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High Performance All-Season tires are designed to meet the needs of drivers who are looking for sporty handling that doesn't abandon ride quality and treadlife, while still retaining traction in all four seasons. Sounds simple enough in theory, but in practice becomes much more challenging for the tire engineers.
To find out if new designs are really an improvement over established favorites, we conducted a Real World Road Ride and Performance Track Drive to compare three new tires - Firestone's Precision Sport, the Sumitomo HTR A/S P01 and Yokohama AVID ENVigor - with a long-time consumer favorite according to our online driver survey results, the Michelin Pilot Exalto A/S. Our evaluation used four identical 2011 BMW E92 328i coupes, with new, full tread depth 205/55R16 tires mounted on 16x7.5" wheels.
What We Learned on the Road
Our 6.6-mile loop of expressway, state highway and county roads provides a great variety of road conditions that include city and highway speeds, smooth and coarse concrete, as well as new and patched asphalt. This route allows our team to experience noise comfort, ride quality and everyday handling, just as you would during your drive to school or work.
Out on the road we found all four tires drove well. Our team gave the Michelin Pilot Exalto A/S high marks for its responsive handling. Close behind was the Yokohama AVID ENVigor with a nice, linear feel to the way it responded to steering inputs. The Sumitomo HTR A/S P01 displayed quick response to small inputs, but seemed to lag a bit as a larger turn of the steering wheel was made. The Firestone Precision Sport rounded out the group, with slightly slower steering response.
The HTR A/S P01 showed a small advantage over the others for overall ride comfort, doing a good job minimizing the harshness of impacts. Right on its heels was the Pilot Exalto A/S, which also kept much of the road's harshness away from the driver. The AVID ENVigor allowed some of the smaller bumps to be felt, while the Precision Sport produced a small thwack felt as it encountered potholes and other larger impacts.
The HTR A/S P01 showed a noticeable advantage for road noise, doing the best job at hiding the sound of the tread pattern as the tire rolled over the road's fine texture. The Pilot Exalto A/S also did a very good job minimizing any annoying drone. The AVID ENVigor produced a little more tread noise, while the aggressive-looking tread pattern of the Precision Sport generated some noticeable growl across most surfaces. While not tested here, we expect the aggressive tread pattern of the Precision Sport will pay back come wintertime with good snow traction.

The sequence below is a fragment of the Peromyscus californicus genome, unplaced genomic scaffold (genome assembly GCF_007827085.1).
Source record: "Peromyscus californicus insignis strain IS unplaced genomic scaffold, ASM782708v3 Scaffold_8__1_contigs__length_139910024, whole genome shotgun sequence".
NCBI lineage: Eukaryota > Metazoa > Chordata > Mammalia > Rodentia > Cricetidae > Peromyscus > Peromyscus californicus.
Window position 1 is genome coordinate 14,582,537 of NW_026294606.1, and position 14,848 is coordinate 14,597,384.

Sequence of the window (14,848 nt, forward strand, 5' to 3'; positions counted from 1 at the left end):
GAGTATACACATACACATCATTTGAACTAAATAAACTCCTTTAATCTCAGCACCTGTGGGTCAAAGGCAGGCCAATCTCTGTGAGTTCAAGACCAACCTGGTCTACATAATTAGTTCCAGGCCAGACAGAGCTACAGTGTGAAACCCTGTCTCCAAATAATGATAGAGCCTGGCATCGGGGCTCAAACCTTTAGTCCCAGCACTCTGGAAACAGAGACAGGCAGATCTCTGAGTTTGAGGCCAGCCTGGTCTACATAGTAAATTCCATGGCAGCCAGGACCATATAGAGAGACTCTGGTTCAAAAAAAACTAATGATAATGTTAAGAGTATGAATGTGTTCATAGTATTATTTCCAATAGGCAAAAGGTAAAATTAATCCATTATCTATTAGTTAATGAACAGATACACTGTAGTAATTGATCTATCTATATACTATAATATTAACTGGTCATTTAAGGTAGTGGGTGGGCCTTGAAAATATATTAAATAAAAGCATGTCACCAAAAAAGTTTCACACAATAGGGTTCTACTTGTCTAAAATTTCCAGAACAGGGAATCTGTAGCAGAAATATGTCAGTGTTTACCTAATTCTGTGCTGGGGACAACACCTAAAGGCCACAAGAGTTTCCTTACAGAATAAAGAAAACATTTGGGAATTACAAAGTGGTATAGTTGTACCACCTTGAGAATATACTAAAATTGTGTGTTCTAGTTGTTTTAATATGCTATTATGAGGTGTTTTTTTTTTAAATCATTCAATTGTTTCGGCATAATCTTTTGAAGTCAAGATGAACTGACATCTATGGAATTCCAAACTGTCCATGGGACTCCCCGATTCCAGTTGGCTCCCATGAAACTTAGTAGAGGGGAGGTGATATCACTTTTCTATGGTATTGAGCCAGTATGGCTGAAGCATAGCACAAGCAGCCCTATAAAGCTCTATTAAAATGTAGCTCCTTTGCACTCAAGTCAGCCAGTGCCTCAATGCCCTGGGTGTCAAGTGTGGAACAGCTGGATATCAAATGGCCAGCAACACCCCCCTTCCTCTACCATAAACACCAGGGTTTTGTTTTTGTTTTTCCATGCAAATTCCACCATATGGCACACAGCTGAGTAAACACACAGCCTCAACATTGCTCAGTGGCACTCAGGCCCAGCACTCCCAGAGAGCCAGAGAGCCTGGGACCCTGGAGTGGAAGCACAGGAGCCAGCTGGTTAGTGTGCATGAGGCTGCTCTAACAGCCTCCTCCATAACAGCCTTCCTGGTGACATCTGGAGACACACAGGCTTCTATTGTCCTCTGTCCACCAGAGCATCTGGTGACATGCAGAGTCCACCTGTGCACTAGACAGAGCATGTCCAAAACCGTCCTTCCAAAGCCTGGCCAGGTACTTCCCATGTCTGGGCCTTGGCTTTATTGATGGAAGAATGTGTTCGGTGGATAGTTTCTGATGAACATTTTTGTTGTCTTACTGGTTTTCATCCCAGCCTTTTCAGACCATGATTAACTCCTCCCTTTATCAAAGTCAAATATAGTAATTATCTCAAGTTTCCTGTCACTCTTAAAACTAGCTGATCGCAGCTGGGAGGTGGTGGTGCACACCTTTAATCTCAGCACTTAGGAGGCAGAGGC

What We Learned on the Test Track
Our 1/3-mile per lap test track course includes 90-degree street corners, lane changes and simulated expressway ramps. Run in both dry and wet conditions, the test track allows our team to experience the traction, responsiveness, handling and drivability normally only encountered during abrupt emergency avoidance maneuvers or competition events.
In dry conditions, the Sumitomo HTR A/S P01 shined with quick steering response, good cornering traction and short braking distances which helped this tire post the quickest lap time. The Yokohama AVID ENVigor was close behind, feeling predictable and stable. Subjectively, the Michelin Pilot Exalto A/S felt faster than it was, seeming to go about its business with apparent ease. But its overall lap time was just behind the Firestone Precision Sport which was able to lap our handling course a little faster according to the timing equipment, but did not feel quite as composed.
In the wet, the Yokohama and Sumitomo tires switched positions, with a small advantage going to the AVID ENVigor. Both handled well, displaying good overall traction and excellent stability during hard cornering and braking. The Pilot Exalto A/S was also easy to control at the limit, but simply lacked the overall grip of the Yokohama and Sumitomo tires. Rounding out the group was the Precision Sport, which also didn't have the overall grip of the leaders, but was well-tuned and reasonably easy for our team to drive at its limit.